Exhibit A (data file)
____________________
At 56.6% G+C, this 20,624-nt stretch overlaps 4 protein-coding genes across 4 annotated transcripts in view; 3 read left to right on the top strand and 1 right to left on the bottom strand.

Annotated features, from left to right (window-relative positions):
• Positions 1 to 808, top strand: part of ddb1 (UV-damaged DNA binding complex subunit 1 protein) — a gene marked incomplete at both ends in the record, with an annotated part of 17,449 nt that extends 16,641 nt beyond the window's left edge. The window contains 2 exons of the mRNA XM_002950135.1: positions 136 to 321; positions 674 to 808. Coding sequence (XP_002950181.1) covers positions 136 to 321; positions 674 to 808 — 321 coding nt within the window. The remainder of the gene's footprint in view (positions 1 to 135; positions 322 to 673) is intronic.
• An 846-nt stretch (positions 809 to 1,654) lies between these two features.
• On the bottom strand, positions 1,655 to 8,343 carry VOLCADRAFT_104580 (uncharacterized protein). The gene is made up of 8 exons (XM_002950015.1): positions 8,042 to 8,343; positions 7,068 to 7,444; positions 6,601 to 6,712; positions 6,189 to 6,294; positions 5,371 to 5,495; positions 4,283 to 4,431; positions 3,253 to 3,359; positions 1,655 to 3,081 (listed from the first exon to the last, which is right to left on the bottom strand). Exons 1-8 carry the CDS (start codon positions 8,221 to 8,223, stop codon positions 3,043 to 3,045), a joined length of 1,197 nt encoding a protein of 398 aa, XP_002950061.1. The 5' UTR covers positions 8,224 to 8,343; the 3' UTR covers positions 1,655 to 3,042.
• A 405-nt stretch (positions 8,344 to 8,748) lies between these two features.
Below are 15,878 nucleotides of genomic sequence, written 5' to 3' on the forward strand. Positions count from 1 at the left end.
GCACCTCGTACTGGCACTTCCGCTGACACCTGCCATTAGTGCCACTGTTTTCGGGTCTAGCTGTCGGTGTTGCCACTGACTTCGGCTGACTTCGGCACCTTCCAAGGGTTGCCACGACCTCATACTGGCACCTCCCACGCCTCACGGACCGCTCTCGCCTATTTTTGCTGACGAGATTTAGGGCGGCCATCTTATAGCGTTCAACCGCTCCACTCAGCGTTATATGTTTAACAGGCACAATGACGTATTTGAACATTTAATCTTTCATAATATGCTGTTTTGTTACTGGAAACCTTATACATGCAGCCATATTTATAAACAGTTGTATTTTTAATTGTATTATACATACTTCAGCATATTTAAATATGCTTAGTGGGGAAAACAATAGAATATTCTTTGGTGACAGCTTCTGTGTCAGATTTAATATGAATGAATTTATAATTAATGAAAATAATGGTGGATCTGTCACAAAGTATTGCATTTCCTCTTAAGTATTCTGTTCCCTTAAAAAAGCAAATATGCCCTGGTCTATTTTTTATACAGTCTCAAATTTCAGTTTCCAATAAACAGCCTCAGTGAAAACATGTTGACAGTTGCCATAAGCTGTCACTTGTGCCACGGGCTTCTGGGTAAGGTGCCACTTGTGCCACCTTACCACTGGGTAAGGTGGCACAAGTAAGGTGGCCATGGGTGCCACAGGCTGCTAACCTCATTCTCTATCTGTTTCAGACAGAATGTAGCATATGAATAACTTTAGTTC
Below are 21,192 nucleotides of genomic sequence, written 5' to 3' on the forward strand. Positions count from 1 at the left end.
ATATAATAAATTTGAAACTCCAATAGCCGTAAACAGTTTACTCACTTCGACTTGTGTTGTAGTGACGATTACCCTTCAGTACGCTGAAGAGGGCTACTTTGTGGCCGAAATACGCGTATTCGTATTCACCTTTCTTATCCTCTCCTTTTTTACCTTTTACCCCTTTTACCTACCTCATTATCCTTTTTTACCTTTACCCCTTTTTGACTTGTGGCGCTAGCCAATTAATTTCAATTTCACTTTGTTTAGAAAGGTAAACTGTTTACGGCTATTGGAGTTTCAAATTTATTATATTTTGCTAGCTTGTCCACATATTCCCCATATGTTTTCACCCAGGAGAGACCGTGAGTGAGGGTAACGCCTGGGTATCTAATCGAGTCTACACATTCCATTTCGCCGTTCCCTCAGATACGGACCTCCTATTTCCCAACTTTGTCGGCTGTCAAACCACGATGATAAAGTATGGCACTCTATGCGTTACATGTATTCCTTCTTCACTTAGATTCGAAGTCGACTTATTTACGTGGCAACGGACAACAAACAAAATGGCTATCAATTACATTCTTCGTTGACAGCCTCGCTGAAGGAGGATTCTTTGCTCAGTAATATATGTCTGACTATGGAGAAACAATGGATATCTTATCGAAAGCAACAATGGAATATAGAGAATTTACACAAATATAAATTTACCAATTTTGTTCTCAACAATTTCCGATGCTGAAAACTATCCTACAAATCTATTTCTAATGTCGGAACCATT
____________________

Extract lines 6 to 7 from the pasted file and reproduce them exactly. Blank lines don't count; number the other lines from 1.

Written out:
• A 405-nt stretch (positions 8,344 to 8,748) lies between these two features.
Below are 15,878 nucleotides of genomic sequence, written 5' to 3' on the forward strand. Positions count from 1 at the left end.